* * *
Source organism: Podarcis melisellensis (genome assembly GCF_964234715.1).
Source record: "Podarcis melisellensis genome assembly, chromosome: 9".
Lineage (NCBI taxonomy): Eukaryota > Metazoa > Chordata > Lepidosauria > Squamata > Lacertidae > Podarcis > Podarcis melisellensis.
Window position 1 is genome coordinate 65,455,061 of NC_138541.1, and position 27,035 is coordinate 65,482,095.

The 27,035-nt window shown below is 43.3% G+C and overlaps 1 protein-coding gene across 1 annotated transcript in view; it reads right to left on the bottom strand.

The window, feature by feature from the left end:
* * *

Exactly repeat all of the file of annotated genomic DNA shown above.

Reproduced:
Source organism: Podarcis melisellensis (genome assembly GCF_964234715.1).
Source record: "Podarcis melisellensis genome assembly, chromosome: 9".
Lineage (NCBI taxonomy): Eukaryota > Metazoa > Chordata > Lepidosauria > Squamata > Lacertidae > Podarcis > Podarcis melisellensis.
Window position 1 is genome coordinate 65,455,061 of NC_138541.1, and position 27,035 is coordinate 65,482,095.

The 27,035-nt window shown below is 43.3% G+C and overlaps 1 protein-coding gene across 1 annotated transcript in view; it reads right to left on the bottom strand.

The window, feature by feature from the left end: